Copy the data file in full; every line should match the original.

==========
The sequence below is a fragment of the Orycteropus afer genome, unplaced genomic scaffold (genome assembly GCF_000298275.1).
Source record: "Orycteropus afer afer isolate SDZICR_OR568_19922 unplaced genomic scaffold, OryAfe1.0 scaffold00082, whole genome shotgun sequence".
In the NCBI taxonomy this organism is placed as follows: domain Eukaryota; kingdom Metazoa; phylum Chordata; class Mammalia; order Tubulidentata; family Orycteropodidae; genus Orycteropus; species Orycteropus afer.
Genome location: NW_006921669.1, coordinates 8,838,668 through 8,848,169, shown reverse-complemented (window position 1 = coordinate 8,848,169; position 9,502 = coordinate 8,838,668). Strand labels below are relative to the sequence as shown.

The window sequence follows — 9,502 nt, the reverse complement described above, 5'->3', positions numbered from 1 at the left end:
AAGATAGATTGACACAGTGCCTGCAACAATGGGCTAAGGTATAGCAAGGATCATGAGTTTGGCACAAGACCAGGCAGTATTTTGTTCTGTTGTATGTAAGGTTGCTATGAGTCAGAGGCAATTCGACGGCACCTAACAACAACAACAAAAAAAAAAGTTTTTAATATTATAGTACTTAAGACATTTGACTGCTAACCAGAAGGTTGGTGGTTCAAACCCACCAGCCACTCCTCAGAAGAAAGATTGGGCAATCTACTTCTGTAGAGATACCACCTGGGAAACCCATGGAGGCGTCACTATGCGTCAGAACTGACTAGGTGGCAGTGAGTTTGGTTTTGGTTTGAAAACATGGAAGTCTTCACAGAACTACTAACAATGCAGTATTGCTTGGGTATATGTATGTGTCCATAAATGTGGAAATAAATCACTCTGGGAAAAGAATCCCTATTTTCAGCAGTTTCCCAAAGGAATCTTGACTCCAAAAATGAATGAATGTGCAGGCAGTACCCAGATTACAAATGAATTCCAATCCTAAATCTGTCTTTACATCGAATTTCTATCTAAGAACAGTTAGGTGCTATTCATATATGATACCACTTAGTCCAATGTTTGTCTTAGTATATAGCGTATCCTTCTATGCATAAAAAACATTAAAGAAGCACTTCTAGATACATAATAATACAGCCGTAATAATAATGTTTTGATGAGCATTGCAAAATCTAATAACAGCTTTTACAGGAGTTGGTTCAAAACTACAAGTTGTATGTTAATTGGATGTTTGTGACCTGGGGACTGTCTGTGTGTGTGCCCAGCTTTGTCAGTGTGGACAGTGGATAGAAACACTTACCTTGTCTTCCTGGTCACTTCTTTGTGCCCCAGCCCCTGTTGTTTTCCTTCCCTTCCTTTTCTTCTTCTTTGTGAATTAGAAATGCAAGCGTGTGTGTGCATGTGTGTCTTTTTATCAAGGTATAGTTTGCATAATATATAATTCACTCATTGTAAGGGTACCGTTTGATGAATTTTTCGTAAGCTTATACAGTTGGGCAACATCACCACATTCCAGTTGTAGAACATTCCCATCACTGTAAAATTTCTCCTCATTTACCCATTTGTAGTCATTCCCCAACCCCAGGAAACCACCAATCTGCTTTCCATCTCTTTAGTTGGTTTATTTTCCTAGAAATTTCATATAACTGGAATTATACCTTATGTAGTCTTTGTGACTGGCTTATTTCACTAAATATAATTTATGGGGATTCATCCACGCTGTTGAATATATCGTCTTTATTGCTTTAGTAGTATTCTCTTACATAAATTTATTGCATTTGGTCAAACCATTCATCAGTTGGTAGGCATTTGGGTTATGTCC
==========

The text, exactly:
The sequence below is a fragment of the Orycteropus afer genome, unplaced genomic scaffold (genome assembly GCF_000298275.1).
Source record: "Orycteropus afer afer isolate SDZICR_OR568_19922 unplaced genomic scaffold, OryAfe1.0 scaffold00082, whole genome shotgun sequence".
In the NCBI taxonomy this organism is placed as follows: domain Eukaryota; kingdom Metazoa; phylum Chordata; class Mammalia; order Tubulidentata; family Orycteropodidae; genus Orycteropus; species Orycteropus afer.
Genome location: NW_006921669.1, coordinates 8,838,668 through 8,848,169, shown reverse-complemented (window position 1 = coordinate 8,848,169; position 9,502 = coordinate 8,838,668). Strand labels below are relative to the sequence as shown.

The window sequence follows — 9,502 nt, the reverse complement described above, 5'->3', positions numbered from 1 at the left end:
AAGATAGATTGACACAGTGCCTGCAACAATGGGCTAAGGTATAGCAAGGATCATGAGTTTGGCACAAGACCAGGCAGTATTTTGTTCTGTTGTATGTAAGGTTGCTATGAGTCAGAGGCAATTCGACGGCACCTAACAACAACAACAAAAAAAAAAGTTTTTAATATTATAGTACTTAAGACATTTGACTGCTAACCAGAAGGTTGGTGGTTCAAACCCACCAGCCACTCCTCAGAAGAAAGATTGGGCAATCTACTTCTGTAGAGATACCACCTGGGAAACCCATGGAGGCGTCACTATGCGTCAGAACTGACTAGGTGGCAGTGAGTTTGGTTTTGGTTTGAAAACATGGAAGTCTTCACAGAACTACTAACAATGCAGTATTGCTTGGGTATATGTATGTGTCCATAAATGTGGAAATAAATCACTCTGGGAAAAGAATCCCTATTTTCAGCAGTTTCCCAAAGGAATCTTGACTCCAAAAATGAATGAATGTGCAGGCAGTACCCAGATTACAAATGAATTCCAATCCTAAATCTGTCTTTACATCGAATTTCTATCTAAGAACAGTTAGGTGCTATTCATATATGATACCACTTAGTCCAATGTTTGTCTTAGTATATAGCGTATCCTTCTATGCATAAAAAACATTAAAGAAGCACTTCTAGATACATAATAATACAGCCGTAATAATAATGTTTTGATGAGCATTGCAAAATCTAATAACAGCTTTTACAGGAGTTGGTTCAAAACTACAAGTTGTATGTTAATTGGATGTTTGTGACCTGGGGACTGTCTGTGTGTGTGCCCAGCTTTGTCAGTGTGGACAGTGGATAGAAACACTTACCTTGTCTTCCTGGTCACTTCTTTGTGCCCCAGCCCCTGTTGTTTTCCTTCCCTTCCTTTTCTTCTTCTTTGTGAATTAGAAATGCAAGCGTGTGTGTGCATGTGTGTCTTTTTATCAAGGTATAGTTTGCATAATATATAATTCACTCATTGTAAGGGTACCGTTTGATGAATTTTTCGTAAGCTTATACAGTTGGGCAACATCACCACATTCCAGTTGTAGAACATTCCCATCACTGTAAAATTTCTCCTCATTTACCCATTTGTAGTCATTCCCCAACCCCAGGAAACCACCAATCTGCTTTCCATCTCTTTAGTTGGTTTATTTTCCTAGAAATTTCATATAACTGGAATTATACCTTATGTAGTCTTTGTGACTGGCTTATTTCACTAAATATAATTTATGGGGATTCATCCACGCTGTTGAATATATCGTCTTTATTGCTTTAGTAGTATTCTCTTACATAAATTTATTGCATTTGGTCAAACCATTCATCAGTTGGTAGGCATTTGGGTTATGTCC